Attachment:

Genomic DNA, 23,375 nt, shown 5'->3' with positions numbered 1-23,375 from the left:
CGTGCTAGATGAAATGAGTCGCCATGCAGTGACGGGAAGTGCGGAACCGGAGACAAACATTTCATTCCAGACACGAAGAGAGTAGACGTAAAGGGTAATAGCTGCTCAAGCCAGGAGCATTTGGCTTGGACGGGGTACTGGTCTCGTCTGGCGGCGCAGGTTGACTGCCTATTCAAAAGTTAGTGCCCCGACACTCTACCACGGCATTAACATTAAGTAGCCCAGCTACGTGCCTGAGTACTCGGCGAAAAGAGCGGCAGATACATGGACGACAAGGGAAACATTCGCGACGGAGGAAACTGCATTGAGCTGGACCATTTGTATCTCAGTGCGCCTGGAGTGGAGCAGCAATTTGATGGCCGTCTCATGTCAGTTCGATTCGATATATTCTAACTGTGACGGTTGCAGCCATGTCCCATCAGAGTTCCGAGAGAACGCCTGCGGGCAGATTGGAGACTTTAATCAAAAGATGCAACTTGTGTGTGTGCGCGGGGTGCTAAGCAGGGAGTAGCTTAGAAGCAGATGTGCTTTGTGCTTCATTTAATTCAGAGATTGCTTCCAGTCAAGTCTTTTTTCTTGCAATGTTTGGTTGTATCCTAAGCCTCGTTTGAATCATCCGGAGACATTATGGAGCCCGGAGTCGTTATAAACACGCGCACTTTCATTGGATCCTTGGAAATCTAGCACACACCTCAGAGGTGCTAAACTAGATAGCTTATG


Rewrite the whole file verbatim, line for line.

Genomic DNA, 23,375 nt, shown 5'->3' with positions numbered 1-23,375 from the left:
CGTGCTAGATGAAATGAGTCGCCATGCAGTGACGGGAAGTGCGGAACCGGAGACAAACATTTCATTCCAGACACGAAGAGAGTAGACGTAAAGGGTAATAGCTGCTCAAGCCAGGAGCATTTGGCTTGGACGGGGTACTGGTCTCGTCTGGCGGCGCAGGTTGACTGCCTATTCAAAAGTTAGTGCCCCGACACTCTACCACGGCATTAACATTAAGTAGCCCAGCTACGTGCCTGAGTACTCGGCGAAAAGAGCGGCAGATACATGGACGACAAGGGAAACATTCGCGACGGAGGAAACTGCATTGAGCTGGACCATTTGTATCTCAGTGCGCCTGGAGTGGAGCAGCAATTTGATGGCCGTCTCATGTCAGTTCGATTCGATATATTCTAACTGTGACGGTTGCAGCCATGTCCCATCAGAGTTCCGAGAGAACGCCTGCGGGCAGATTGGAGACTTTAATCAAAAGATGCAACTTGTGTGTGTGCGCGGGGTGCTAAGCAGGGAGTAGCTTAGAAGCAGATGTGCTTTGTGCTTCATTTAATTCAGAGATTGCTTCCAGTCAAGTCTTTTTTCTTGCAATGTTTGGTTGTATCCTAAGCCTCGTTTGAATCATCCGGAGACATTATGGAGCCCGGAGTCGTTATAAACACGCGCACTTTCATTGGATCCTTGGAAATCTAGCACACACCTCAGAGGTGCTAAACTAGATAGCTTATG